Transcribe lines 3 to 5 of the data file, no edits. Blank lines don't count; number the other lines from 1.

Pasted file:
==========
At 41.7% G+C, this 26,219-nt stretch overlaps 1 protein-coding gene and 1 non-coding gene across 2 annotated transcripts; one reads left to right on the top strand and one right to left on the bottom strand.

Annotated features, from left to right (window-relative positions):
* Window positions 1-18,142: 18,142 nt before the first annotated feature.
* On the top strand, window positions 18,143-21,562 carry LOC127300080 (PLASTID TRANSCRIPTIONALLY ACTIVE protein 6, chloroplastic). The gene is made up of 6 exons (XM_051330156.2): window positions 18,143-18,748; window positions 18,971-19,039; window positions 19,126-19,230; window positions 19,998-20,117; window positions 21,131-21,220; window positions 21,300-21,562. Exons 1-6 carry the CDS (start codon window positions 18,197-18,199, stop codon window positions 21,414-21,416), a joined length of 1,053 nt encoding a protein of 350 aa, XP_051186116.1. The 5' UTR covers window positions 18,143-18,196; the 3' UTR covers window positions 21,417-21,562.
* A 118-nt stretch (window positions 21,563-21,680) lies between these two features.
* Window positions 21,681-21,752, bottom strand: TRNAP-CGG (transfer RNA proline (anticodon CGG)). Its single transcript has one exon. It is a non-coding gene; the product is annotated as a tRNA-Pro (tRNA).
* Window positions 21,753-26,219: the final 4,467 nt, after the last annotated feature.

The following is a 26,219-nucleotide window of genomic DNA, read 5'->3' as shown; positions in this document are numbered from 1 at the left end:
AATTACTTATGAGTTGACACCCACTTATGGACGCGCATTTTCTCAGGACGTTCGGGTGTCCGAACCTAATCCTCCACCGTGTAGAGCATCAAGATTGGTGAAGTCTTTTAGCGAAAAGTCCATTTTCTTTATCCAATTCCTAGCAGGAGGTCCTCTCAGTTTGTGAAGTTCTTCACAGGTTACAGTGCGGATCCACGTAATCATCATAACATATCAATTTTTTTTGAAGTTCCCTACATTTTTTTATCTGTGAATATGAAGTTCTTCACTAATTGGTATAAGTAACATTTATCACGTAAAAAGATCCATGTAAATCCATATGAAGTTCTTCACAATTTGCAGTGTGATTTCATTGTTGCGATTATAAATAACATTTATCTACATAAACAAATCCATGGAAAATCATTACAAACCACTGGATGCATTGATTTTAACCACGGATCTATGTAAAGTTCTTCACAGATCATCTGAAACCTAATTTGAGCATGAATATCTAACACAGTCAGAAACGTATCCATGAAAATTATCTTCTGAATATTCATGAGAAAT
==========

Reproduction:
* Window positions 1-18,142: 18,142 nt before the first annotated feature.
* On the top strand, window positions 18,143-21,562 carry LOC127300080 (PLASTID TRANSCRIPTIONALLY ACTIVE protein 6, chloroplastic). The gene is made up of 6 exons (XM_051330156.2): window positions 18,143-18,748; window positions 18,971-19,039; window positions 19,126-19,230; window positions 19,998-20,117; window positions 21,131-21,220; window positions 21,300-21,562. Exons 1-6 carry the CDS (start codon window positions 18,197-18,199, stop codon window positions 21,414-21,416), a joined length of 1,053 nt encoding a protein of 350 aa, XP_051186116.1. The 5' UTR covers window positions 18,143-18,196; the 3' UTR covers window positions 21,417-21,562.
* A 118-nt stretch (window positions 21,563-21,680) lies between these two features.